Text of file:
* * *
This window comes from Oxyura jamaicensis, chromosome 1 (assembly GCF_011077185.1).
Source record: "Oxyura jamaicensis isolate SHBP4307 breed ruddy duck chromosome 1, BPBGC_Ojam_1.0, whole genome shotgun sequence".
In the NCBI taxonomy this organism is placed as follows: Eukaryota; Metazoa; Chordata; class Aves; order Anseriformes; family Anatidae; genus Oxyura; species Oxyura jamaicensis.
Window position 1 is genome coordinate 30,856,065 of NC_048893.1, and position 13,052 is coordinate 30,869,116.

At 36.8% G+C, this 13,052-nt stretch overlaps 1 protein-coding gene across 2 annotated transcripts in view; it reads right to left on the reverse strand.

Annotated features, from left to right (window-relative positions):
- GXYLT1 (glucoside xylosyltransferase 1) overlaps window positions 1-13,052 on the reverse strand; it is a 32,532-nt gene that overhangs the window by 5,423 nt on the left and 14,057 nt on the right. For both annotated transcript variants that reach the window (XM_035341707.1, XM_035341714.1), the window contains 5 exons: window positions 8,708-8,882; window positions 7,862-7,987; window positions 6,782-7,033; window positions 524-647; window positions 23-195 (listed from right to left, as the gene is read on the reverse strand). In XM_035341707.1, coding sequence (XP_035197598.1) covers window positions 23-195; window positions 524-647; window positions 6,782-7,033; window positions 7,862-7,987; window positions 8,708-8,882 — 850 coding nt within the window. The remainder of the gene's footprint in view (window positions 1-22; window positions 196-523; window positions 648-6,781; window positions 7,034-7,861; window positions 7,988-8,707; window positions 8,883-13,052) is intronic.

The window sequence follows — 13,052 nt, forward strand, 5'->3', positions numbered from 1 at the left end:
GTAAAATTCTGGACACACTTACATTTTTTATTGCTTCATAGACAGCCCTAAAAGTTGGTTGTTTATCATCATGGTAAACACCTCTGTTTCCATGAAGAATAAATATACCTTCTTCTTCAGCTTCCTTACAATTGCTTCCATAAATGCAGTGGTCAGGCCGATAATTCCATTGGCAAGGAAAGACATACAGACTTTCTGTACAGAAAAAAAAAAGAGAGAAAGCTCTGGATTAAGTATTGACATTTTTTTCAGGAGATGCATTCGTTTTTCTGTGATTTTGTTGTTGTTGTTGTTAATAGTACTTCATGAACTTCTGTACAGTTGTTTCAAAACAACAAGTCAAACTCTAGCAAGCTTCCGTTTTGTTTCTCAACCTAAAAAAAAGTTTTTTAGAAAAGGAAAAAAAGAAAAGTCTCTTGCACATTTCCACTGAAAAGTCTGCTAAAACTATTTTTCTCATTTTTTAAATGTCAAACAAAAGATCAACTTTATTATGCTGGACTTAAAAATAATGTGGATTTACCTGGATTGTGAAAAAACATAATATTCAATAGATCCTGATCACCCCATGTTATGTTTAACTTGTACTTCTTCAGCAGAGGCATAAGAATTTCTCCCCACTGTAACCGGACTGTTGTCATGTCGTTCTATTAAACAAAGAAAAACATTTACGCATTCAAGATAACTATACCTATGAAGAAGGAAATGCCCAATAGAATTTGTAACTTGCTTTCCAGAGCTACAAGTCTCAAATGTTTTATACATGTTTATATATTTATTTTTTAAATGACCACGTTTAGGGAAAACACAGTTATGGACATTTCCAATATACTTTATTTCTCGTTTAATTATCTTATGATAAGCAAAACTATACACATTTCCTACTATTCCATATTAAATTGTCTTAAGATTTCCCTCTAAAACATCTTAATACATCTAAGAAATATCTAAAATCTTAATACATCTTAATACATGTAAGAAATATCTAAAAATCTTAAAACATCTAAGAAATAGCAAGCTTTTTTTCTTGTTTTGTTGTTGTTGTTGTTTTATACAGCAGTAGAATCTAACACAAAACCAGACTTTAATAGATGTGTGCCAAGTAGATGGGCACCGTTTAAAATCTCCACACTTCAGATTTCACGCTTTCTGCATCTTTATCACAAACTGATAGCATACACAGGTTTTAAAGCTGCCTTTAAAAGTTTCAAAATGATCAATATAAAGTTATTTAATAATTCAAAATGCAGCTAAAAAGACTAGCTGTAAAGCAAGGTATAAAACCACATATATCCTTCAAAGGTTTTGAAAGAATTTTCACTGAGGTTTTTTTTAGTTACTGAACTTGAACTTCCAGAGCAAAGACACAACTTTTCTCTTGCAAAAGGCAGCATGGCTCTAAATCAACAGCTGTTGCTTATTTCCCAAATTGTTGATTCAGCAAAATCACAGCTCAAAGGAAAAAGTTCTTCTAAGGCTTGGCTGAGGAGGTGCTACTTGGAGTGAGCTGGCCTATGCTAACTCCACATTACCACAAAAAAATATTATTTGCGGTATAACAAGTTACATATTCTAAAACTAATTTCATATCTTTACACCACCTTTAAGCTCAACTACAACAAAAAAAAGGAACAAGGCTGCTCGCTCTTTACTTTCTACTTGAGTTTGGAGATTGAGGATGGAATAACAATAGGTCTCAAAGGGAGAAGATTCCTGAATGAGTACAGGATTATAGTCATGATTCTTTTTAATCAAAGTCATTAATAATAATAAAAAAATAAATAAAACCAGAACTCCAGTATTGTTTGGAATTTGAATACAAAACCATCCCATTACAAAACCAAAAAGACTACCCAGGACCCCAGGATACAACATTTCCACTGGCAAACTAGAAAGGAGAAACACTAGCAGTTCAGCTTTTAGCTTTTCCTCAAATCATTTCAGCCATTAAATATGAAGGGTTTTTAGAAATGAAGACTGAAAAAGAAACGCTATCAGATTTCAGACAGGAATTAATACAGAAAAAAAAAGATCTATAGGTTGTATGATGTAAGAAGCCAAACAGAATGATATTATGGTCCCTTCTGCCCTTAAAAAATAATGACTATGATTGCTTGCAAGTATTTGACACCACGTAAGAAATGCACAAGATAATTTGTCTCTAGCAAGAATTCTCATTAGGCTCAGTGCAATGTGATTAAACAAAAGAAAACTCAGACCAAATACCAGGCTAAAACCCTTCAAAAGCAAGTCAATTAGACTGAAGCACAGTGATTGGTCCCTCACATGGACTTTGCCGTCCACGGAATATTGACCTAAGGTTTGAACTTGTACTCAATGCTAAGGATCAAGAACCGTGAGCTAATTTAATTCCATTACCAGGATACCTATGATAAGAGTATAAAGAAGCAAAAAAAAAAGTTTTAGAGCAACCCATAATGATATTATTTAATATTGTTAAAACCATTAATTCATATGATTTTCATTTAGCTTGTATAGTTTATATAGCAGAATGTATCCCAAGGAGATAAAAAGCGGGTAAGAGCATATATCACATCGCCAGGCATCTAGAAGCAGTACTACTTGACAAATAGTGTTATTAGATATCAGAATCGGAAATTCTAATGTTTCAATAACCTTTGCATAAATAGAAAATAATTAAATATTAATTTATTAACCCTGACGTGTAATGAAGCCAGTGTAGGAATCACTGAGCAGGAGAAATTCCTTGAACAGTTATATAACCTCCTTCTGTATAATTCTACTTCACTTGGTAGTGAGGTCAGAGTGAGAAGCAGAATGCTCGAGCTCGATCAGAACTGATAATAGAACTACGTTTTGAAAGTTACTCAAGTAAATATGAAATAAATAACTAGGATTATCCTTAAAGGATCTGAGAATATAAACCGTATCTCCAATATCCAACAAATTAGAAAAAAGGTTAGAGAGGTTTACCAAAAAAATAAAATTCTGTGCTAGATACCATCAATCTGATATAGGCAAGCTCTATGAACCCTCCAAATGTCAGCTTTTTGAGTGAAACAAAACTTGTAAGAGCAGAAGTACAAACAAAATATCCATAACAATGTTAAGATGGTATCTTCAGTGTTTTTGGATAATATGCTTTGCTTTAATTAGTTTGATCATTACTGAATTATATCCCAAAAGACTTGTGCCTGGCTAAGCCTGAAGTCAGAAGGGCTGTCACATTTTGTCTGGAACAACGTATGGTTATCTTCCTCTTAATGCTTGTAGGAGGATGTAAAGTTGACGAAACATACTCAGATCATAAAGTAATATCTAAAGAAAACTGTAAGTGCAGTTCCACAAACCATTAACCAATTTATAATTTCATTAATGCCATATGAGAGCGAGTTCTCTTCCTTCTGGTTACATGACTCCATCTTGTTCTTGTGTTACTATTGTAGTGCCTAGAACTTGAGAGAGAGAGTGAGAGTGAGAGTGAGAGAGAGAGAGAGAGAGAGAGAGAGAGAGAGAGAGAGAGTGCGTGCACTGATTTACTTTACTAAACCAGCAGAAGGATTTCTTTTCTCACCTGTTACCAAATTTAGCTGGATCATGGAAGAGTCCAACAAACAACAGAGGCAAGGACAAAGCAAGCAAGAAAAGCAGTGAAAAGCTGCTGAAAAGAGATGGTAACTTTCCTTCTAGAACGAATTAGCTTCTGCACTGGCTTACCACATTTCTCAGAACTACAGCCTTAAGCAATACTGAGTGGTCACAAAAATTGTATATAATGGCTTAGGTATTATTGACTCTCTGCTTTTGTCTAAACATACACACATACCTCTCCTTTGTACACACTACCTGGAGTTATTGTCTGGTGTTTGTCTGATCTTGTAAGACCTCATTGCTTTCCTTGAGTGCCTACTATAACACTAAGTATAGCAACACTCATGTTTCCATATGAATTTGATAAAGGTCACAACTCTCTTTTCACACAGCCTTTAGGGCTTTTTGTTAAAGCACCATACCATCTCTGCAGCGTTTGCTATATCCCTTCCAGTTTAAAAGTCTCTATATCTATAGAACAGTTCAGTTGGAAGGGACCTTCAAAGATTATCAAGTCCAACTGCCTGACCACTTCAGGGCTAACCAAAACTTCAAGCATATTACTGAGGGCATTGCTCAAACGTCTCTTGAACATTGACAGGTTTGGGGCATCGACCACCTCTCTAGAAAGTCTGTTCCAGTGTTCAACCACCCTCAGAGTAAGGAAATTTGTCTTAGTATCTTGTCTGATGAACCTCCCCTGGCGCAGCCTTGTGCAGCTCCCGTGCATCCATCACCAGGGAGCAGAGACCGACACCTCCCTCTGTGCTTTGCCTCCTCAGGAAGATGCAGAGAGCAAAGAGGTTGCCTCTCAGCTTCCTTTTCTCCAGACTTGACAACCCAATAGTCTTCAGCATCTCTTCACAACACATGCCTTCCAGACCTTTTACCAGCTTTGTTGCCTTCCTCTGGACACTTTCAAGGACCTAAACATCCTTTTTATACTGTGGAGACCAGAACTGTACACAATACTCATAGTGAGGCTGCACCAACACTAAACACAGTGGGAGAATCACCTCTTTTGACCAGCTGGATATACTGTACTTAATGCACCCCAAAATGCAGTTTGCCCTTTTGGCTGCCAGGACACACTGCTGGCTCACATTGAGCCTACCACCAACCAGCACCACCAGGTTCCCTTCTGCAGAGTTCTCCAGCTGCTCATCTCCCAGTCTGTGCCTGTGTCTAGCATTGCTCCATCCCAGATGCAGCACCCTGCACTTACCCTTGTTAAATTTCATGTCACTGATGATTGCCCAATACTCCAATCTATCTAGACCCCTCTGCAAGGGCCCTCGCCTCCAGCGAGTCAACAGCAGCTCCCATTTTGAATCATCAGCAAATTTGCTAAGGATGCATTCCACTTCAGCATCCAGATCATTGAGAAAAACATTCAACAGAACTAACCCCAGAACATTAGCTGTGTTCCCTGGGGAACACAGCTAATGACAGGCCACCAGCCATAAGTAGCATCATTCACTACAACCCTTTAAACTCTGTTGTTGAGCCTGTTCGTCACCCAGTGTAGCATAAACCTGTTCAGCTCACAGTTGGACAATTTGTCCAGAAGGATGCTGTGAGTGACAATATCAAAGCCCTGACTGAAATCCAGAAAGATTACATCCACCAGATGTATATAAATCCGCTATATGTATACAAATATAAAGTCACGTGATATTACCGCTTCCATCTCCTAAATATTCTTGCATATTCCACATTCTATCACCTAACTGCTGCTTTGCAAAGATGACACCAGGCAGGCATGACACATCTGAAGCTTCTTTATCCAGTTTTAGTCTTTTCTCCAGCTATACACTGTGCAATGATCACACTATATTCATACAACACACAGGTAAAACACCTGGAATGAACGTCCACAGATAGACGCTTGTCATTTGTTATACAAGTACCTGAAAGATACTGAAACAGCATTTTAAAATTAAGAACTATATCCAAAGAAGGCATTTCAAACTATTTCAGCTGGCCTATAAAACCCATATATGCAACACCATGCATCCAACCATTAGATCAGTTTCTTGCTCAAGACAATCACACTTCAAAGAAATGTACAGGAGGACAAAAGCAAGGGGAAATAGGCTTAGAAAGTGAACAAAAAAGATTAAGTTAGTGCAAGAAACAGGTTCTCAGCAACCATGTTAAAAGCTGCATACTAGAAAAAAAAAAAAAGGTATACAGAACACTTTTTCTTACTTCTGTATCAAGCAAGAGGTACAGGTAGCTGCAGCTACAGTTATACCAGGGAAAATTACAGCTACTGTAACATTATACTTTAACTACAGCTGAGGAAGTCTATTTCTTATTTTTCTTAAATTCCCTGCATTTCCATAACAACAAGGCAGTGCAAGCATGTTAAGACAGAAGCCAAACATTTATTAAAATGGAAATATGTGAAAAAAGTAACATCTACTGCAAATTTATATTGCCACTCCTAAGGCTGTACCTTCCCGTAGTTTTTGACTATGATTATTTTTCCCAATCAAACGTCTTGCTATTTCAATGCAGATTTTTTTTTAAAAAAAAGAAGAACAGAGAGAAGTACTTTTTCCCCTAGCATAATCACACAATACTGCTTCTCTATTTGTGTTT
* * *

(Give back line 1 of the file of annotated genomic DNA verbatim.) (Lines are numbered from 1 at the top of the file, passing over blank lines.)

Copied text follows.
This window comes from Oxyura jamaicensis, chromosome 1 (assembly GCF_011077185.1).